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"Only someone who clearly knows their subject
can talk about it in clear, everyday language."
Sherry Wyatt

Are You Addicted to E-mail?

Tips to Gain Control

1.  Turn off your e-mail alert sound or light when you should not be distracted.   The lure of just peeking to see who is writing can cause you to have to totally refocus your thinking afterward, and will send a signal to anyone who is with you that you think your e-mail is more important than whatever is going on with them.

2.  Decide how often you are going to check your e-mail, and stick to your schedule.  You should allow time to reply or act upon those e-mails you open so that, as often as possible, you don't leave read e-mail in your in-box to have to deal with later.  Your goal when checking e-mail should be to do something with each message: answer it, forward it, file it, print it, or delete it. 

If you are expecting something important and must check your in-box between planned times, resist the temptation to open other e-mail.

3.  Combine your responses into a single message when you have received multiple messages from the same person.  Change the subject line to reflect that you are addressing all issues.

4.  Never check e-mail while in a meeting.   It is disruptive to the people around you and it is also rude to whoever is speaking.  If it absolutely can't wait, excuse yourself from the room, but understand the signal you are sending by doing so.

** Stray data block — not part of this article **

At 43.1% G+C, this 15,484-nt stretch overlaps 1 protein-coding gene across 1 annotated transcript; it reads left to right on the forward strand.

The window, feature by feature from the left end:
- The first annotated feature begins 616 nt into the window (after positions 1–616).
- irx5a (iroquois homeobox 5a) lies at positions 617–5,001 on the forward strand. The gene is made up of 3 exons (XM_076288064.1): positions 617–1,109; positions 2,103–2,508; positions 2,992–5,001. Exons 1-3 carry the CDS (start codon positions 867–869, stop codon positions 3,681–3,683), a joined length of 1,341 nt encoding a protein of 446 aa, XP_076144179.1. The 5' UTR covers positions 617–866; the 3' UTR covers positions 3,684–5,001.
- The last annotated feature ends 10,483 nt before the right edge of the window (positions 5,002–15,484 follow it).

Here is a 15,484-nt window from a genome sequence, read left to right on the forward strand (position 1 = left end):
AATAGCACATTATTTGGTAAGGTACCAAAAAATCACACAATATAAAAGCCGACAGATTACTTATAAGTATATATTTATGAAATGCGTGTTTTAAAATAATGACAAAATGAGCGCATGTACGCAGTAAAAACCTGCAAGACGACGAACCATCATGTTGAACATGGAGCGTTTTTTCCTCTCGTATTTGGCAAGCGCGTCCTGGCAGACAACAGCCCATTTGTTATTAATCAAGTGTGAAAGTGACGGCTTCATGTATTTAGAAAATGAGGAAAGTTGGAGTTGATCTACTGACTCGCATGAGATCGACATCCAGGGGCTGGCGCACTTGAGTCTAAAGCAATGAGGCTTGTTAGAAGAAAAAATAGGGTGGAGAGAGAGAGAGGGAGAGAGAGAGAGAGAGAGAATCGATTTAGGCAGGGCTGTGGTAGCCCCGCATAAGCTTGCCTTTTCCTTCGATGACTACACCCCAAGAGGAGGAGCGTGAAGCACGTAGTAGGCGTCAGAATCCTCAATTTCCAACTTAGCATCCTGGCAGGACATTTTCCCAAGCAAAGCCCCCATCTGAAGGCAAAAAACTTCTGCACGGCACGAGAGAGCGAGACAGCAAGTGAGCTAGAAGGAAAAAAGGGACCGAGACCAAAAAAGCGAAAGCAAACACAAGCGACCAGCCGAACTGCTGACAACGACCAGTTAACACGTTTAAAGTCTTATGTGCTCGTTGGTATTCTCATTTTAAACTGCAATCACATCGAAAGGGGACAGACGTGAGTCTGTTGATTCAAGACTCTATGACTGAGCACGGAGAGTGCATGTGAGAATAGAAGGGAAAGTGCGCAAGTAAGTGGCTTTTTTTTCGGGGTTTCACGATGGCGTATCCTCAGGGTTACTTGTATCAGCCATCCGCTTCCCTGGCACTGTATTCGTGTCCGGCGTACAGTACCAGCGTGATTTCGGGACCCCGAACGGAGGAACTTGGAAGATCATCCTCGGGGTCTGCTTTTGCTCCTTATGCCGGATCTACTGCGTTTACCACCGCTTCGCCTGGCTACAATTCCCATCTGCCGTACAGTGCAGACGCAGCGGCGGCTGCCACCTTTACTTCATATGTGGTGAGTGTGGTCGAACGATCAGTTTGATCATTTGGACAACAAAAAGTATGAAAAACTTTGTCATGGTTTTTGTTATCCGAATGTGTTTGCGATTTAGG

5.  If you find yourself checking your e-mail while you are in the middle of a phone conversation, you may need to have a serious talk with yourself about your e-mail addiction.  When doing two things at once, both will suffer.

6.  When you are writing an e-mail, ignore the new ones that pop up in your box.   Stay in the moment!

7.  If the sound "You've Got Mail" or other such signal is just too much for you, remove your temptation when you have something else that requires your attention.  You can leave your BlackBerry behind in your office while you attend a meeting, or you can leave your office to avoid your computer.  Go to an environment that will allow you to concentrate.